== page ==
Who is a Nurse Practitioner?
Who is a nurse practitioner and what are some nurse practitioner specialties? A nurse practitioner may also be referred to as an advanced practice registered nurse (APRN), who works in a healthcare setting such as a hospital, private clinic, or a private practice setting. The nurse practitioner holds a master’s degree in nursing along with additional training in a specialty that is licensed by the board. In comparison to registered nurses, the APRN is more suitable to work closely with the patient such as diagnosing illnesses, taking the patient’s physical examination, providing advanced medical treatment which is similar to a doctor. The nurse practitioner’s specialty training can be of any kind, such as pediatrics or women’s health for which they have advanced learning and training to match their patient’s needs and take better care. The nurse practitioner is licensed under the state’s Nurse Practice Act when he/she chooses to practice. Having passed the national board exam, the NP can benefit from it by adding another credential to their specification. Becoming an NP in today’s time can be very beneficial for the aspiring candidate as per the US Bureau of Labor Statistics, this profession is anticipated to grow by 52% by the year 2029, making it one of the fastest-growing professions in the US. To be a successful NP, the candidate needs to:
- Update themselves with the latest developments in the healthcare industry and medical field
- Excel in their communication skills to gain the patient’s trust, gain better insight into their medical history, and keep an accurate record of their data
- Be more empathetic towards their patients as well as show compassion
- Should be more analytical in thinking and pay attention to details
Types of Nurse Practitioners & How to Become One?
Types of nurse practitioners/nurse practitioner specialties & how to become one? Becoming a nurse practitioner may be the most honorable and rewarding job currently, for which the medical students would need to elect a degree in Bachelor of Science in Nursing (BSN) over the normal course. The course for a registered nurse would include two years of diploma but the BSN is double that. This means that there is better growth opportunity and a more profitable income. This is what attracts most candidates who are part of aggressive competition and seek specializations to focus on specific areas of medicine and earn better credentials. The work of an NP focuses on specific medical treatments and curing illnesses that may even be acute. So, here are a few types of nurse practitioners of nurse practitioner specialties:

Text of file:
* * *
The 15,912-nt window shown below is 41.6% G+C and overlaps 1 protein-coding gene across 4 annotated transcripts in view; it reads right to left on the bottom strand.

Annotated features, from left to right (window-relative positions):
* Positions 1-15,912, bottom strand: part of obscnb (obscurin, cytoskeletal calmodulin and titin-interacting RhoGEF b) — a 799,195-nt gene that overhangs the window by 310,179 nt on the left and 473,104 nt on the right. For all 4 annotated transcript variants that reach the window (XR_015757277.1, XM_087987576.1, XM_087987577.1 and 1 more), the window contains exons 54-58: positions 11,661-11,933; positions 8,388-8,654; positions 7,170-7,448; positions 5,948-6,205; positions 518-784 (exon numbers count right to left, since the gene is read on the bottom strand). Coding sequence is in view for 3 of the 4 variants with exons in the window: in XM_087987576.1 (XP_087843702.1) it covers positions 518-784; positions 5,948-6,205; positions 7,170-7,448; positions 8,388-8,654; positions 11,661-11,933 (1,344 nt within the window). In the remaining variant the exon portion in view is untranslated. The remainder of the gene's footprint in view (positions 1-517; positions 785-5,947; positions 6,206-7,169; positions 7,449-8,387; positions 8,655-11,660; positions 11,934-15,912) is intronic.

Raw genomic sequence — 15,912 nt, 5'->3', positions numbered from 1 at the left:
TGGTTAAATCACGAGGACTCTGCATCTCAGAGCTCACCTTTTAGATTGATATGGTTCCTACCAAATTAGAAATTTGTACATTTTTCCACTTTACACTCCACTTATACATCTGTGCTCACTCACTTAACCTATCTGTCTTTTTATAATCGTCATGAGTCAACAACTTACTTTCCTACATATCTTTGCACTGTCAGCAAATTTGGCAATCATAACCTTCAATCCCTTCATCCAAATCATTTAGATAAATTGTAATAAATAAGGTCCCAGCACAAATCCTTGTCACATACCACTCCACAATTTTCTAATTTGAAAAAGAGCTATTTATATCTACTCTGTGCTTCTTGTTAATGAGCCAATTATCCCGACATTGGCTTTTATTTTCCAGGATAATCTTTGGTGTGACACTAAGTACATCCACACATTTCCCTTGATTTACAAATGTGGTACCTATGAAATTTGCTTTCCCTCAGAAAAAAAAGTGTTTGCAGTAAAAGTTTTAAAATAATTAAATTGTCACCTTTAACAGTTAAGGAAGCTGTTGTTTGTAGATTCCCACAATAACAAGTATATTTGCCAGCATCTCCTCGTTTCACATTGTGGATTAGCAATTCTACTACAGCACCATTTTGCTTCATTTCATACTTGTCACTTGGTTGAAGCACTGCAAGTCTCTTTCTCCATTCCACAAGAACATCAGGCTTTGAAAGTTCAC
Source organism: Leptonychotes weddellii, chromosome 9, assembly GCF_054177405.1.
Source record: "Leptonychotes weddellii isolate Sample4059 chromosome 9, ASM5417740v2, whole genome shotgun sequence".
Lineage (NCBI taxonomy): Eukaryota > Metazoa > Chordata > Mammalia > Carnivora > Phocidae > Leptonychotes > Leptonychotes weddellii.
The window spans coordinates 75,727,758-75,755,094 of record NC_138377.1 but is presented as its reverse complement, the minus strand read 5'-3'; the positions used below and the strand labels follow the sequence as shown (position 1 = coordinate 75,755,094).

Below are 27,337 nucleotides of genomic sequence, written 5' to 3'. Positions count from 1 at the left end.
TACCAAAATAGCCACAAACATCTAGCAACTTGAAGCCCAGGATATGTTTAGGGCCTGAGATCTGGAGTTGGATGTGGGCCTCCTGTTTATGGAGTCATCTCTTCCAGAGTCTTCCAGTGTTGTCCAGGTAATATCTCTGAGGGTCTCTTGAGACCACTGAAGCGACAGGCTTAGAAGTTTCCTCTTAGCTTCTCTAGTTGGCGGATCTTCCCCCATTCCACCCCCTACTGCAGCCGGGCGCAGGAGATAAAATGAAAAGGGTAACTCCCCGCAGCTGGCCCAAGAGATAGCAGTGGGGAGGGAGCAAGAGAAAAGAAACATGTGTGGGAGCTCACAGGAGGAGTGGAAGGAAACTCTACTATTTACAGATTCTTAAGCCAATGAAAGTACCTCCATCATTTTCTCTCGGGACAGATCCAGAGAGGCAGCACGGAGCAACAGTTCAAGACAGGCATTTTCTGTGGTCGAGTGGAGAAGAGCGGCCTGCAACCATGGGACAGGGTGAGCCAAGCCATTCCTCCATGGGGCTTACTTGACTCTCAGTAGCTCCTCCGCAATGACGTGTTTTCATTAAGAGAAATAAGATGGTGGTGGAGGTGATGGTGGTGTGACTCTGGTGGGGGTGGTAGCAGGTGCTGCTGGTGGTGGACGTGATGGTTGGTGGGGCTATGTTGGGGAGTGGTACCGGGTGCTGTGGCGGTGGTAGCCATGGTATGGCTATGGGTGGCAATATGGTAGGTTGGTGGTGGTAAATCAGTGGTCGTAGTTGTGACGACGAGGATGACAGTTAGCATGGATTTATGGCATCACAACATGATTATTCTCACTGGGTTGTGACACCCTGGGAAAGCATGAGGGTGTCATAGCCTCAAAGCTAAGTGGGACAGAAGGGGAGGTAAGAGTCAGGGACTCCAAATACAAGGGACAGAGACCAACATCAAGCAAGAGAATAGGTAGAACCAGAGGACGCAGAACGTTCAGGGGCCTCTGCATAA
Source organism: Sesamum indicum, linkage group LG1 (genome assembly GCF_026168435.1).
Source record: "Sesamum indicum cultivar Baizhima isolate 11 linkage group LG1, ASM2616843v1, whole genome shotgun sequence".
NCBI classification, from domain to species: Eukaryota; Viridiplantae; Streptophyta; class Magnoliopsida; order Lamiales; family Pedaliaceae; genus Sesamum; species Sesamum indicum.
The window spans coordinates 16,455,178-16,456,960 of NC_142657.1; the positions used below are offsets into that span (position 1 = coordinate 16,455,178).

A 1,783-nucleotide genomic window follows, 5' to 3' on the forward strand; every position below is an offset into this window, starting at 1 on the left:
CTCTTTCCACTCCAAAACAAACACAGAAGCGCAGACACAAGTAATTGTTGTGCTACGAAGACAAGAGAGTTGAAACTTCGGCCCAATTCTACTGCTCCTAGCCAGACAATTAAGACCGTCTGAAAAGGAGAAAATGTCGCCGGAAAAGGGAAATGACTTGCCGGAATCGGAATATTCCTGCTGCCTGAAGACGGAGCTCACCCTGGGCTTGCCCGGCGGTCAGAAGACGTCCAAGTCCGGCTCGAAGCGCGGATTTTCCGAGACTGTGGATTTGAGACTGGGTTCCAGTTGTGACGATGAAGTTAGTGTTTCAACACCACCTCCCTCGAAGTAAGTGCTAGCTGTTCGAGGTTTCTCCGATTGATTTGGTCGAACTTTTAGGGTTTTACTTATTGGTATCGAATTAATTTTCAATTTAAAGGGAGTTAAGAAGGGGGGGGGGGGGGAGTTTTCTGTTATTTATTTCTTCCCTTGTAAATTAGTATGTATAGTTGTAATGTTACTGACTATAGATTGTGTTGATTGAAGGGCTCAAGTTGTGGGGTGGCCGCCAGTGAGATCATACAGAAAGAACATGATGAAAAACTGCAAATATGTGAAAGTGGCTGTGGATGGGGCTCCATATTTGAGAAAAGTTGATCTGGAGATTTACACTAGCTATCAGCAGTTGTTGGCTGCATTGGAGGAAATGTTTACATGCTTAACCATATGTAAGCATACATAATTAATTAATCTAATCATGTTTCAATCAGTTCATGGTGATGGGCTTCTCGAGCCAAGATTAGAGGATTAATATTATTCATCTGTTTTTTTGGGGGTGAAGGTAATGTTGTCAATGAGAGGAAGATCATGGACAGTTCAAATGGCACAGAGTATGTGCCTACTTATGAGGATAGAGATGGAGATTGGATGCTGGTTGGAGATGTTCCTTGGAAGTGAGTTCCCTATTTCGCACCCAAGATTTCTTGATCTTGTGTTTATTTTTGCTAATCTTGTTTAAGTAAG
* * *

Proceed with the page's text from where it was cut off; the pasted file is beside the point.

- General/Nurse Practitioners
- Pediatric/Family Nurse Practitioners
- Adult-Gerontology Acute Care Nurse Practitioners
- Adult-Gerontology Primary Care Practitioners
- Psychiatric/Mental Health Nurse Practitioners
- Neonatal Nurse Practitioners
- Women’s Health Nurse Practitioners
Types of nurse practitioners/nurse practitioner specialties & how to become one? The majority of the NPs start by earning their diploma, which could be a choice between an associate degree in nursing (ADN), which lasts for two years or avail a bachelor of science in nursing (BSN), which is a four-year degree. After the degree, the NPs can choose to work professionally once they are licensed as a registered nurse, which will increase their training period and enhance their experiences and abilities in a work environment, working with other healthcare professionals. The clinical environment of a hospital or a clinic is always a good option for a nurse practitioner to acquire more experience as it will be beneficial when they’re applying for advanced practice registered nursing programs to advance from being a registered nurse to a nurse practitioner.
The job role of an NP can vary depending on their work settings such as the following:
- Clinics and lab environments would be suitable for research nurse practitioners
- General nurse practitioners may supervise another nurse in a hospital/clinic work setting
- A nurse practitioner might be the most qualified healthcare professional in a rural/underdeveloped region
- In the case of practicing individually, NPs may work in association with physicians but are capable of certain duties (prescribing medication, physical examination, etc) without any supervision
What are some Nurse Practitioner Specialties?
The following are some nurse practitioner specialties: